Over the last decade, Phil James has been the key civic advocate in promoting the need to protect and reenergise the waterways of Galway city. He co-founded the Galway Waterways Foundation to raise awareness of the magnificent resource that the city has at its disposal; to cooperate with the government bodies to maintain and manage Galway’s waterways; and to develop them for the benefit of Galway residents, visitors, and the natural world.
Galway is blessed with thirteen kilometres of interconnected rivers and canals spread out over more than 10 separate water courses. All the water that rises in the Carra-Mask-Corrib lake catchment region empties to the sea through this network. This explains why the Corrib River is one of the fastest in Europe carrying as it does an average of 100 cubic meters of water every second. This is enough to fill a 25-meter swimming pool 16 times in one minute. Over the centuries these rivers and canals have fed the city, provided its drinking water, defended its walls, powered its industries, and provided transportation to the Connemara hinterland. Sadly, in the 20th and 21st centuries these practical uses of this unique river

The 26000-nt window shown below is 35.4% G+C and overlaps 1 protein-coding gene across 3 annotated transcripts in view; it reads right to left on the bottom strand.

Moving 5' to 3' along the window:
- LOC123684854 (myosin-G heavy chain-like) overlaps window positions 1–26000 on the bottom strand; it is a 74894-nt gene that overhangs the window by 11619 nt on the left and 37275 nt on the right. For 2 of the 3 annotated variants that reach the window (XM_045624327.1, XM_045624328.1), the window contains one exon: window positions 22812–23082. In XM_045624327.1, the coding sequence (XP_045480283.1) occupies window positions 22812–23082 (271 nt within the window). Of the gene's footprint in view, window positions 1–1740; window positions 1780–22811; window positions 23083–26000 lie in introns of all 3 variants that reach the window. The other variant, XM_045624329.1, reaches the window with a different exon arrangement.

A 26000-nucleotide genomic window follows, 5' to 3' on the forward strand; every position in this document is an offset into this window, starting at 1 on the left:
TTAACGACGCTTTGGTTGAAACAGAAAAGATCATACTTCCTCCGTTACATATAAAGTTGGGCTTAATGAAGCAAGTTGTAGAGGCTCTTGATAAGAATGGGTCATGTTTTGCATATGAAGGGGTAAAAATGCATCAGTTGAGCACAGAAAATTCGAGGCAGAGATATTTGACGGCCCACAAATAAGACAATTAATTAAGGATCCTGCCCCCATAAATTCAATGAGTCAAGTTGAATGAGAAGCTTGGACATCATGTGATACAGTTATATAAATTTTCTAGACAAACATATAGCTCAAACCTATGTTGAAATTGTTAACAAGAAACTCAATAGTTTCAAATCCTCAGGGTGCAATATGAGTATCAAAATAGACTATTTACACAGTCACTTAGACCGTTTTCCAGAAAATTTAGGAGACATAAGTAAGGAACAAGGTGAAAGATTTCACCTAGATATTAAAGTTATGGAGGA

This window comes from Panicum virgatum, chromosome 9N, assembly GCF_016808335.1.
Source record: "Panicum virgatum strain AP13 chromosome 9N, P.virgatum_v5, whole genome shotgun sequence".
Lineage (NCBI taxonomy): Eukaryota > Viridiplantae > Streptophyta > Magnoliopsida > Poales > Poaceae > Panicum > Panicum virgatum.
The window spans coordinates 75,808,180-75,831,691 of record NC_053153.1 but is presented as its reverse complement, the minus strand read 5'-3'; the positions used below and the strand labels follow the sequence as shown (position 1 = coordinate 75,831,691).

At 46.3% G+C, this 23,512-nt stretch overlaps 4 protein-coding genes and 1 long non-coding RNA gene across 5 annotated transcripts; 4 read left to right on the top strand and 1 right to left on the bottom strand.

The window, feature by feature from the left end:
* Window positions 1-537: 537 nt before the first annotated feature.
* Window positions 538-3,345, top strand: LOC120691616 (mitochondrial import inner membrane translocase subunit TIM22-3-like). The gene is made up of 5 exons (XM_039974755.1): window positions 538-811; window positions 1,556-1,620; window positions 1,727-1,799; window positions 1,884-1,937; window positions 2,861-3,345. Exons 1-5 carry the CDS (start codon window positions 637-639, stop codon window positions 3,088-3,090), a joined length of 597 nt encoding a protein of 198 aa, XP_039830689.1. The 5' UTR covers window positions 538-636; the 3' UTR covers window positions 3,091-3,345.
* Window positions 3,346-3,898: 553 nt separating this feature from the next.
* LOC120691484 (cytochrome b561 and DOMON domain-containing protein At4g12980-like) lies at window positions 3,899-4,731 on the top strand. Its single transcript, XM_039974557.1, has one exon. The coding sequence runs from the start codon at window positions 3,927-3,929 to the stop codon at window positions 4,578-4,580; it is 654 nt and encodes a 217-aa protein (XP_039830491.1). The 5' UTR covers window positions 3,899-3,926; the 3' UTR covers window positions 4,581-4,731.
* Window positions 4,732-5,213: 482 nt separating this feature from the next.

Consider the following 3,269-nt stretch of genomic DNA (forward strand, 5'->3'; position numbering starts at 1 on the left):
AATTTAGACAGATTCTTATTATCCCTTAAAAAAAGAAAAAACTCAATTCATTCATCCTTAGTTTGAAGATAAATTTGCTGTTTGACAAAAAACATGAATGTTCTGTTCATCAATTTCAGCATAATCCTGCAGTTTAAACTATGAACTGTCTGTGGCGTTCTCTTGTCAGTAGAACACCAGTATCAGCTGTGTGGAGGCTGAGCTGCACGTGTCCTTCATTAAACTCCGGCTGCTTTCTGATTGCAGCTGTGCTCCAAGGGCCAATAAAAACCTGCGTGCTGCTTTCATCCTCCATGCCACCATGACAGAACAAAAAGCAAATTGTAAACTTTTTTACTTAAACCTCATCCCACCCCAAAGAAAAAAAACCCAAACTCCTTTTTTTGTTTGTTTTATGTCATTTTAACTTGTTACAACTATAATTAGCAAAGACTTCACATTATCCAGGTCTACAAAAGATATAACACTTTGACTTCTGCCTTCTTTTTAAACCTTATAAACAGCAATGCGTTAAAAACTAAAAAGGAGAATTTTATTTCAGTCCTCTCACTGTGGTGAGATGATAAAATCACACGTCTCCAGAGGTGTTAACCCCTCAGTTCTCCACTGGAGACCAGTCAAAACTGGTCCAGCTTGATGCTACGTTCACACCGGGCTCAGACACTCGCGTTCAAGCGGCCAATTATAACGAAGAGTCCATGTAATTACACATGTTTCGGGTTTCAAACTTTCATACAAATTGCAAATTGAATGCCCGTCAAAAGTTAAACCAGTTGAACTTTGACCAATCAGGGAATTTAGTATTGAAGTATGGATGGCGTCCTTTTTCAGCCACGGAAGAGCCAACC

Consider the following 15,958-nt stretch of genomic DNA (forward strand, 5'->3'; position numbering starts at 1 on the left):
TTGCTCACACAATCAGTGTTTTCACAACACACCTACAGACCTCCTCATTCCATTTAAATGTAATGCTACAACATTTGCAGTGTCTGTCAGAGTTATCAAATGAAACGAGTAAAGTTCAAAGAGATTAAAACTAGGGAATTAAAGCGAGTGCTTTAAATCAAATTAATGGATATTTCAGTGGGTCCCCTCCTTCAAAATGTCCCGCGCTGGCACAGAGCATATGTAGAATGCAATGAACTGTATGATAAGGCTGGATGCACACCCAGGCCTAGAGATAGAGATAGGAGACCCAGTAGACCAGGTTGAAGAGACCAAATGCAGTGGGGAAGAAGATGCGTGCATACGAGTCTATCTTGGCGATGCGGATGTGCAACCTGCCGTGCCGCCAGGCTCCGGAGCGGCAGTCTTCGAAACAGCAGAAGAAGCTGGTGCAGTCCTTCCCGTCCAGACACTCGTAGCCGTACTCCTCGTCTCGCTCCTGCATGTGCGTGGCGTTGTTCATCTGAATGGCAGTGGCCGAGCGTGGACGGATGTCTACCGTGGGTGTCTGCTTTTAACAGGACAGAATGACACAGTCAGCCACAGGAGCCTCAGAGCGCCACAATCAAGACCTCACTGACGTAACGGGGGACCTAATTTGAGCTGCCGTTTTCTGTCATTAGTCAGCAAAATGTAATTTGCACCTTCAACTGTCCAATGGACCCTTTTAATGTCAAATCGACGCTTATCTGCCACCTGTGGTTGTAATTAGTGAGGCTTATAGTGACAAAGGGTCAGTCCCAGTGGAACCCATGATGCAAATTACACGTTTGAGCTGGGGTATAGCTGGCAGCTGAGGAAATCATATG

and canal system grew increasingly redundant in the face of rail and road traffic, electricity, and modern life. The consequence of neglect is reflected in overgrown banks, littered beds, and the rusted relics of a once vibrant water-powered industries. Phil wants all stakeholders to work together to reverse these unfortunate conditions and create a life-affirming amenity, visitor attraction, clean energy source, and haven for wildlife.